Tom Fenton, a 34-year veteran of CBS News and the dean of American foreign correspondents, has retired.
With a career that began with a world exclusive interview of American hostages taken by the PLO during its first hijacking in 1970 through coverage of most of the major wars and events in Europe, the Middle East, Russia and Africa since then, Fenton has manifested the title "foreign correspondent."
He has been based in CBS News bureaus in London, most recently since 1996, Moscow (1994-96), London (1979-94), Paris (1977-79), Tel Aviv (1973-77) and Rome (1970-73).
"Tom is the embodiment of the wise and worldly CBS News correspondent," said CBS News President Andrew Heyward. "He is equally at home dodging bullets on a battlefield or prowling the corridors of power in London or Moscow or Jerusalem. In a world where civility is increasingly a casualty of competitive pressures, Tom holds steady to that most old-fashioned of virtues: He's a true gentleman."
For the past three-plus decades, Fenton, 74, has covered most of the major events in Europe, the Middle East and the countries of the former Soviet Union, often spotting trends that make future headlines.
He was the first American television correspondent to report the growing unrest in Eastern Germany, almost a decade before the Berlin Wall came down, and throughout the 1980s he chronicled the crumbling of communism and the struggle for democracy throughout Eastern Europe and the Soviet Union.
Fenton was in Moscow for the August 1991 coup and the lowering of the Red Flag over the Kremlin that December. In the mid-1990s, he spent two years in Moscow reporting on Russia's tightrope transition to capitalism and the traumatic war in Chechnya.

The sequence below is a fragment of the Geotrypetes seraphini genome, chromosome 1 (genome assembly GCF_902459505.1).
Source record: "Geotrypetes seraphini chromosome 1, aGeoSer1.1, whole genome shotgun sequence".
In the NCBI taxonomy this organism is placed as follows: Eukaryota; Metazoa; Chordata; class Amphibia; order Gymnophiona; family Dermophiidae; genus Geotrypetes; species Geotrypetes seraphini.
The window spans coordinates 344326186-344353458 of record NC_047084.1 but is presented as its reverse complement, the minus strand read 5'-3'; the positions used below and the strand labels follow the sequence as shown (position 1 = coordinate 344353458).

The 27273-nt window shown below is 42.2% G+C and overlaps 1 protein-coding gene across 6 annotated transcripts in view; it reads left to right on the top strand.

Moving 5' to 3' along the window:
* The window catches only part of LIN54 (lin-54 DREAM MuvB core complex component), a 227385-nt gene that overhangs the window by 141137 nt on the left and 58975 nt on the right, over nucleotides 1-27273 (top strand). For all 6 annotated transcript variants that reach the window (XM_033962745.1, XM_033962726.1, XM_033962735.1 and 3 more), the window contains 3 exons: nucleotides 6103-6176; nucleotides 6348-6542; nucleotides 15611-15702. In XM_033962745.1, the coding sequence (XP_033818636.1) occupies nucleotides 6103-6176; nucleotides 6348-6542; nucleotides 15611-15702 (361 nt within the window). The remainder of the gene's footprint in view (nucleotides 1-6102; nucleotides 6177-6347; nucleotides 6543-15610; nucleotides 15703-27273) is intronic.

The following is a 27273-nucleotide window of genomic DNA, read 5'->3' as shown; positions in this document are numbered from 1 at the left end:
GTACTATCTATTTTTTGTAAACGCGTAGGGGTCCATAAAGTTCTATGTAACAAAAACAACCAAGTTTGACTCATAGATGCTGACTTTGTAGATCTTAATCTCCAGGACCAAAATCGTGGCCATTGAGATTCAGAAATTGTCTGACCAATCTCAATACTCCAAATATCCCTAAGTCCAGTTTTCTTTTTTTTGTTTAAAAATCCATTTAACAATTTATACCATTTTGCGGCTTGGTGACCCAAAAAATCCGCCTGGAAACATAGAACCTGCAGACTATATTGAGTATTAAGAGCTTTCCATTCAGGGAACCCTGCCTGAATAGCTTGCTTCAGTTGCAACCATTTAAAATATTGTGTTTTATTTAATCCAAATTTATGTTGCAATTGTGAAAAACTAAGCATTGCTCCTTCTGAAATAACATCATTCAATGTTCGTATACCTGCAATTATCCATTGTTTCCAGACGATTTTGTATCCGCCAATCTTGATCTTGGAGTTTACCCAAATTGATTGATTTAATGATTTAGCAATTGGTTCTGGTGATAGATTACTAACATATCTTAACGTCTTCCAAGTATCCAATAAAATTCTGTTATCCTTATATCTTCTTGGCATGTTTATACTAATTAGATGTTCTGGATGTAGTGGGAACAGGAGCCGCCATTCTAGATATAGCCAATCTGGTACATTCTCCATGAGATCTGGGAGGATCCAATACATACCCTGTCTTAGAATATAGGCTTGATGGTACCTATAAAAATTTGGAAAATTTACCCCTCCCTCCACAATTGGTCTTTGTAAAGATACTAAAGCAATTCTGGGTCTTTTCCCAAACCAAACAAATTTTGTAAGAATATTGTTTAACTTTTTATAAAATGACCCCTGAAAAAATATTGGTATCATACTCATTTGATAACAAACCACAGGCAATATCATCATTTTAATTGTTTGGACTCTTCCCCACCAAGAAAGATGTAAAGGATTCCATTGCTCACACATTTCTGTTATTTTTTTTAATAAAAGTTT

Fenton also was the first American television correspondent to report the tensions in Iran that led to the overthrow of the Shah, and the first to interview Ayatollah Khomeini. He returned to Tehran during the months that followed the 1979 takeover of the American Embassy and, a decade later, was there to report Khomeini's bizarre funeral.
Fenton initially distinguished himself as a war correspondent, covering the India-Pakistan War in 1971, the Arab-Israeli War of 1973, the 1974 war in Cyprus, the Lebanese civil war and the Israeli invasion of Lebanon.
During the Gulf war in 1991, he reported from Israel during the Scud missile attacks and has periodically returned to Israel and the Persian Gulf for subsequent crises. Fenton reported the early days of the war in the former Yugoslavia and the start of the massacres in Central Africa.
But it hasn't been all wars and revolutions for Fenton. He has reported on medicine, politics, culture and economic and social trends, including the ups and downs of the British royal family over the years. Fenton was a key member of the award-winning CBS News team reporting on the death and funeral of Princess Diana.
Fenton also writes a weekly column on current affairs for CBSNews.com. He will continue to do so in retirement.
He joined CBS News in 1970 and was initially based in Rome.
Prior to that, Fenton was both a domestic and a foreign correspondent for the Baltimore Sun (1961-66), covering Europe and the Middle East. He cut his foreign correspondent's teeth on the 1967 Arab-Israeli War, followed by the 1968 Paris "Days of May," for which he received his first journalism award, from the Overseas Press Club.
Fenton has received a total of eight Overseas Press Club awards and citations, an Alfred I. Dupont-Columbia Journalism Silver Baton Award and four Emmy Awards.
He was an officer in the United States Navy (1952-61), serving on destroyers in the Atlantic and Mediterranean. Fenton was in Guantanamo Bay, Cuba, when Castro arrived in 1953 and in the Eastern Mediterranean during the 1958 Lebanon crisis.
Fenton was born in Baltimore. He was graduated cum laude from Dartmouth College in 1952 with B.A. in English. Fenton and his wife, the former Simone France Marie Lopes-Curval, have two children.
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